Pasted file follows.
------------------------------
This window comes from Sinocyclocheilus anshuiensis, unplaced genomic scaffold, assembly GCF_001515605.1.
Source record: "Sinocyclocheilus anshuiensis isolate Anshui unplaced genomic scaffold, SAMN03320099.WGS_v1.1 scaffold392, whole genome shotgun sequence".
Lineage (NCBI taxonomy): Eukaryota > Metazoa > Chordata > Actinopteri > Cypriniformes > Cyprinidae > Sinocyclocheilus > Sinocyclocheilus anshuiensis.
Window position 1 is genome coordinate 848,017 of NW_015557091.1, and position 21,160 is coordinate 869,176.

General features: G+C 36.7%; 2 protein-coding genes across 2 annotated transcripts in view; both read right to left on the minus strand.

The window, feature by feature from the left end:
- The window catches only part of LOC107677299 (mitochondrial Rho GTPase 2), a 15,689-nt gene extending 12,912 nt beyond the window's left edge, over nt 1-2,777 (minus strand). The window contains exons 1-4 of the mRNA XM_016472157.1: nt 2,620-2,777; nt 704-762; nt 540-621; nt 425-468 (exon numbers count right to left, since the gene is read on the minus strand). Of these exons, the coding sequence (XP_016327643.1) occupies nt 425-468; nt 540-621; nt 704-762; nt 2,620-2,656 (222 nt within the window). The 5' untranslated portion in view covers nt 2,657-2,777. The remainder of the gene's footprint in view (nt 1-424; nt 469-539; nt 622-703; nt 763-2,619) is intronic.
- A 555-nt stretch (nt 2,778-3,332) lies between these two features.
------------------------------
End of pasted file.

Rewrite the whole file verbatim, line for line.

This window comes from Sinocyclocheilus anshuiensis, unplaced genomic scaffold, assembly GCF_001515605.1.
Source record: "Sinocyclocheilus anshuiensis isolate Anshui unplaced genomic scaffold, SAMN03320099.WGS_v1.1 scaffold392, whole genome shotgun sequence".
Lineage (NCBI taxonomy): Eukaryota > Metazoa > Chordata > Actinopteri > Cypriniformes > Cyprinidae > Sinocyclocheilus > Sinocyclocheilus anshuiensis.
Window position 1 is genome coordinate 848,017 of NW_015557091.1, and position 21,160 is coordinate 869,176.

General features: G+C 36.7%; 2 protein-coding genes across 2 annotated transcripts in view; both read right to left on the minus strand.

The window, feature by feature from the left end:
- The window catches only part of LOC107677299 (mitochondrial Rho GTPase 2), a 15,689-nt gene extending 12,912 nt beyond the window's left edge, over nt 1-2,777 (minus strand). The window contains exons 1-4 of the mRNA XM_016472157.1: nt 2,620-2,777; nt 704-762; nt 540-621; nt 425-468 (exon numbers count right to left, since the gene is read on the minus strand). Of these exons, the coding sequence (XP_016327643.1) occupies nt 425-468; nt 540-621; nt 704-762; nt 2,620-2,656 (222 nt within the window). The 5' untranslated portion in view covers nt 2,657-2,777. The remainder of the gene's footprint in view (nt 1-424; nt 469-539; nt 622-703; nt 763-2,619) is intronic.
- A 555-nt stretch (nt 2,778-3,332) lies between these two features.